Helping people with computers... one answer at a time.
Advertisements, just like in newspapers or magazines, are nothing more than rented space on a page and should never be confused with recommendations.
For some this'll seem both obvious, and somewhat odd that I'd be addressing it at all.
For others, however, there's an extremely important lesson here that I've come to the conclusion needs some serious clarification.
And it's not just about what happens here at Ask Leo!, but rather how you view the content you see everywhere on the internet.
You need to recognize advertisements.
In recent weeks, I've had a couple of people ask me for assistance with a product that I'd recommended. The problem, of course, is that not only had I not recommended the product, in at least one case, I'd never heard of it!
What had happened, I presume, is that the individuals asking the question saw an advertisement of some sort on one of my pages and mistook it for my recommendation.
Nothing could be further from the truth.
The vast majority of ads on Ask Leo! come from an outside vendor: Google's AdSense. I do not select what AdSense shows - rather, AdSense generally selects ads from its inventory of advertisers based on the content of the page. This is referred to as "contextual advertising". If you're viewing a page that discusses viruses, for example, AdSense may well display ads for anti-virus software.
But the key is that the site owner - me, in this case - has nothing to do with the ad selection. I don't even know what products are available to be advertised; I just tell AdSense "put an ad here" and it does the rest.
Now, if this were just about my site, Ask Leo!, I'd probably not bother to address it publicly in this way. Rarely do information sites like this talk explicitly about how they make money, focusing instead on ... well ... the information.
Here, however, there's an overlap, and it highlights an important distinction that you need be aware of as you surf not only Ask Leo!, but the entire internet.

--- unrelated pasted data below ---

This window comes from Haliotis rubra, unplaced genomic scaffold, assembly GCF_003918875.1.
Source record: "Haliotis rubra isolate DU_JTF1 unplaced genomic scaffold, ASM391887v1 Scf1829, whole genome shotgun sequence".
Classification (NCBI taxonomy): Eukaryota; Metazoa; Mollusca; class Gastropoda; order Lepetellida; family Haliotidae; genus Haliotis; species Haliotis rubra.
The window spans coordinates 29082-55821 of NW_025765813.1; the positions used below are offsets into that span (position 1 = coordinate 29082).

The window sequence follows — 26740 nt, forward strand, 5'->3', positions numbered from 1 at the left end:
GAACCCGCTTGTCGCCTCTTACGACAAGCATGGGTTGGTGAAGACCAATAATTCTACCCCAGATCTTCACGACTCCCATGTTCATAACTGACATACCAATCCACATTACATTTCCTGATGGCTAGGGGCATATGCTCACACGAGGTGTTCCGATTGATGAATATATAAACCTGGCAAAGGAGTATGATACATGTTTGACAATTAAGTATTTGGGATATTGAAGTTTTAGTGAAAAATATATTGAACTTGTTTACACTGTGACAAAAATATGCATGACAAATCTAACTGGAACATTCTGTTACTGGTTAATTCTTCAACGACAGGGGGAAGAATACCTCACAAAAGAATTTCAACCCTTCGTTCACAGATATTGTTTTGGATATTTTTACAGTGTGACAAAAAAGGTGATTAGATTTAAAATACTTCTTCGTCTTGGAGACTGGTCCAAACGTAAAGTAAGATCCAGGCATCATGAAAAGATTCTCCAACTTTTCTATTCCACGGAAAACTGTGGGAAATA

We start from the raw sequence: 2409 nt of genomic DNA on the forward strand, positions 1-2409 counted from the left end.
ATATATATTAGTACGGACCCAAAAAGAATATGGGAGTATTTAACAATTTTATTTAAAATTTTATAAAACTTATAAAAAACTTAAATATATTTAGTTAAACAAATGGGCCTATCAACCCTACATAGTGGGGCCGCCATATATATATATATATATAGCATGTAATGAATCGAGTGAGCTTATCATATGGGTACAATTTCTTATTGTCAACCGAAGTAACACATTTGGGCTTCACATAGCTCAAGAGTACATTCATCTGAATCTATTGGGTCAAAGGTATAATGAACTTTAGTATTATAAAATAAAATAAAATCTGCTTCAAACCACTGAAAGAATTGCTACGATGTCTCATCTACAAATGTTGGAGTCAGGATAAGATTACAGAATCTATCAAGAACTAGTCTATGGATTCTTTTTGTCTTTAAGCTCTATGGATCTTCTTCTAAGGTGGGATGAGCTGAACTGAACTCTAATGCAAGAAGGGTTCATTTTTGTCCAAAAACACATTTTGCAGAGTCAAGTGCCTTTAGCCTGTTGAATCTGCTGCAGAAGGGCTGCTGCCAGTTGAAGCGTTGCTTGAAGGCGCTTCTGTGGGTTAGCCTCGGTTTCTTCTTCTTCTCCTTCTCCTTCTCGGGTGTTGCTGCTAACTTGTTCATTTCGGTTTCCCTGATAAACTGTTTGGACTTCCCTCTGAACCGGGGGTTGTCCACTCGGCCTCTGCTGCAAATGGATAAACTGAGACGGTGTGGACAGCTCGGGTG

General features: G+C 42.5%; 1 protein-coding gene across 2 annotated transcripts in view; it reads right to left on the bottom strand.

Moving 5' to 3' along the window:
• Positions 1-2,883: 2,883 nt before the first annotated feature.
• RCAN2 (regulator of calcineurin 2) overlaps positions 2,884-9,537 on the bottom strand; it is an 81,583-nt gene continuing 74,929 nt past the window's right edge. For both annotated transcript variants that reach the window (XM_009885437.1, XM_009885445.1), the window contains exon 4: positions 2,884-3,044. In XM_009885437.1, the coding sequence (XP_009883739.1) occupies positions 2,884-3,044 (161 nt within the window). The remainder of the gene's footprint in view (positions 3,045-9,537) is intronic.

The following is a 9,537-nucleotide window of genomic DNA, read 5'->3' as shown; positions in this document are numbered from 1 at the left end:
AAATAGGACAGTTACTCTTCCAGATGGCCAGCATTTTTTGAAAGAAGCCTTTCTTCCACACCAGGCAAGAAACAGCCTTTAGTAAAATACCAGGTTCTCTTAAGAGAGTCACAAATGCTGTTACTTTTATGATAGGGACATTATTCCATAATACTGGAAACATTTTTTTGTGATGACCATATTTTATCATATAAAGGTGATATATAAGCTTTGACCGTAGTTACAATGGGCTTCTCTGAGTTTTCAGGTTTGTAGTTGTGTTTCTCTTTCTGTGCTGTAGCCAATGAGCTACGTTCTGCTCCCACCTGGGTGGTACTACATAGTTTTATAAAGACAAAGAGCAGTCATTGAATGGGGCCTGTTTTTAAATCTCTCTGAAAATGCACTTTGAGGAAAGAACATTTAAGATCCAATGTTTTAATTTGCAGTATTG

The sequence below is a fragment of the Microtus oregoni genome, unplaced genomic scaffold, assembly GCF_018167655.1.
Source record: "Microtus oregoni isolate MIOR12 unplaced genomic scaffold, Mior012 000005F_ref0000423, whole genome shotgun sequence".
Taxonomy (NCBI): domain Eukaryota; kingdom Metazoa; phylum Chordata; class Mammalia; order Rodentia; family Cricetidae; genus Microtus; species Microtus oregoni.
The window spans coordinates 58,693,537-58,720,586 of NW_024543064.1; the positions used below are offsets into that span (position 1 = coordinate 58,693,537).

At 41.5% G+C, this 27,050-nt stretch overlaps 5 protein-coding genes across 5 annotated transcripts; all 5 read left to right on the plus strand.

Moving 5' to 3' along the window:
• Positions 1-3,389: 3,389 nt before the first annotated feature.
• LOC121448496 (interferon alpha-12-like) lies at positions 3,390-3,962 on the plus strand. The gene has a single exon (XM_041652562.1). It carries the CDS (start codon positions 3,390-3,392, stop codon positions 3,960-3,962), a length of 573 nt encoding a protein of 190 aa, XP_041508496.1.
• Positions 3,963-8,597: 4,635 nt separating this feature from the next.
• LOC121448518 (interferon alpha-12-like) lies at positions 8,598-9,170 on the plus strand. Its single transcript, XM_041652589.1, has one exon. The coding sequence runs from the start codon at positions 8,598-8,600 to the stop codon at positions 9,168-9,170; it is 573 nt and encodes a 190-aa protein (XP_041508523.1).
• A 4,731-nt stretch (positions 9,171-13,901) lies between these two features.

This advertising based revenue model that I use is extremely common. Many, if not most of the free sites you visit every day derive a majority of the income that allows them to even exist from advertising displayed on their site. I know that Ask Leo! would not be as comprehensive as it is - heck, it might not even exist - were it not for the advertising presented on the site. Alternate revenue models rarely come close to covering even the most basic of costs associated with a site like this.
So with all that advertising out there, it's important that when visiting any site you make sure that you recognize just what it is you're looking at.
An ad is just that, an advertisement. Not unlike a newspaper or magazine, an ad is simply some space that's been "rented out" to an advertiser for them to place their message. An ad implies no relationship to the site that it's on beyond having rented some space to be displayed.
If you can't tell the difference between an advertisement on a web site and the content provided by that site you're likely to make some ill-informed decisions.
I'm not (not, not, NOT) saying that ads are bad, or that the products being advertised are bad - far, far from it. Many products being advertised are quite good, to the point that I've occasionally joked that AdSense's targeting often ends up with the ad being the solution to the problem that led someone to my site in the first place.
But certainly not always.
While the majority of ads on my site and the internet in general are for perfectly fine products, I'm sure, they're still advertisements, and not endorsements. It's still your responsibility to understand that an ad is an ad, and to do due diligence in understanding if the product being advertised is appropriate for you.
Perhaps most importantly it applies to every site you visit on the entire internet.
Ads are everywhere, and advertisers are naturally going to attempt to make their ads as enticing as they can in order to garner your interest. Whether that interest is deserved - which it may or may not be - is something only you can decide.
And once again, to be clear: Ask Leo! owes its existence to, and derives the majority of the revenue to keep the site operating, from the advertisements that appear on the site. Ads are not my endorsements, and I have very little control over exactly what gets advertised. I can block a limited number of particularly egregious advertisers, and value your feedback - but blocking them from advertising here is all I can do.
I do have explicit recommendations. They don't come easy, and that's why there aren't more of them. They also change over time as I find that things that I once favored no longer meet my standards, and new products or services arrive to take their place. But they are explicit recommendations and not paid advertisements.